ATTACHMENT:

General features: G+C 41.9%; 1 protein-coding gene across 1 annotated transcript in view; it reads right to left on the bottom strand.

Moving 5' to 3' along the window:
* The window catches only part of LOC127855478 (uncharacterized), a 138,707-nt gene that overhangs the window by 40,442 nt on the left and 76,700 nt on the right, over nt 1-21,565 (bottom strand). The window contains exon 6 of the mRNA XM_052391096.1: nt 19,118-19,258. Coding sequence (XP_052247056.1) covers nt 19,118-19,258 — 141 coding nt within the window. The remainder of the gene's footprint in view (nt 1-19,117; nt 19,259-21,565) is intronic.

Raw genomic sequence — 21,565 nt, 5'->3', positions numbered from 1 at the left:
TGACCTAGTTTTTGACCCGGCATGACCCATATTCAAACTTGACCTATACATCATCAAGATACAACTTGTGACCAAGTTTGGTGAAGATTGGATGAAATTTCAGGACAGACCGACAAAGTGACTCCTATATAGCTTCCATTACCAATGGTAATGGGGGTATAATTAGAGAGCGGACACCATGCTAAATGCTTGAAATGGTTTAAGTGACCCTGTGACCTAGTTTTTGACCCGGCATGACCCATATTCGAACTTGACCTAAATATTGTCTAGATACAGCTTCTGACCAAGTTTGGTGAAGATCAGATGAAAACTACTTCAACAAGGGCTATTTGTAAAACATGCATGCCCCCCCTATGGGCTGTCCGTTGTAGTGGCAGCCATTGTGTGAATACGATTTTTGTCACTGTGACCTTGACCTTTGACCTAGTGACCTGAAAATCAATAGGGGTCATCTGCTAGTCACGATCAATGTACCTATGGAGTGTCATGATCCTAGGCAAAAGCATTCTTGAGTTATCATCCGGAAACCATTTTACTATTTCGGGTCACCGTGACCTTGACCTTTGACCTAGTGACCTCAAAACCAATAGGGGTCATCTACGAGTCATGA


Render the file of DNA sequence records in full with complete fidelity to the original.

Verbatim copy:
General features: G+C 41.9%; 1 protein-coding gene across 1 annotated transcript in view; it reads right to left on the bottom strand.

Moving 5' to 3' along the window:
* The window catches only part of LOC127855478 (uncharacterized), a 138,707-nt gene that overhangs the window by 40,442 nt on the left and 76,700 nt on the right, over nt 1-21,565 (bottom strand). The window contains exon 6 of the mRNA XM_052391096.1: nt 19,118-19,258. Coding sequence (XP_052247056.1) covers nt 19,118-19,258 — 141 coding nt within the window. The remainder of the gene's footprint in view (nt 1-19,117; nt 19,259-21,565) is intronic.

Raw genomic sequence — 21,565 nt, 5'->3', positions numbered from 1 at the left:
TGACCTAGTTTTTGACCCGGCATGACCCATATTCAAACTTGACCTATACATCATCAAGATACAACTTGTGACCAAGTTTGGTGAAGATTGGATGAAATTTCAGGACAGACCGACAAAGTGACTCCTATATAGCTTCCATTACCAATGGTAATGGGGGTATAATTAGAGAGCGGACACCATGCTAAATGCTTGAAATGGTTTAAGTGACCCTGTGACCTAGTTTTTGACCCGGCATGACCCATATTCGAACTTGACCTAAATATTGTCTAGATACAGCTTCTGACCAAGTTTGGTGAAGATCAGATGAAAACTACTTCAACAAGGGCTATTTGTAAAACATGCATGCCCCCCCTATGGGCTGTCCGTTGTAGTGGCAGCCATTGTGTGAATACGATTTTTGTCACTGTGACCTTGACCTTTGACCTAGTGACCTGAAAATCAATAGGGGTCATCTGCTAGTCACGATCAATGTACCTATGGAGTGTCATGATCCTAGGCAAAAGCATTCTTGAGTTATCATCCGGAAACCATTTTACTATTTCGGGTCACCGTGACCTTGACCTTTGACCTAGTGACCTCAAAACCAATAGGGGTCATCTACGAGTCATGA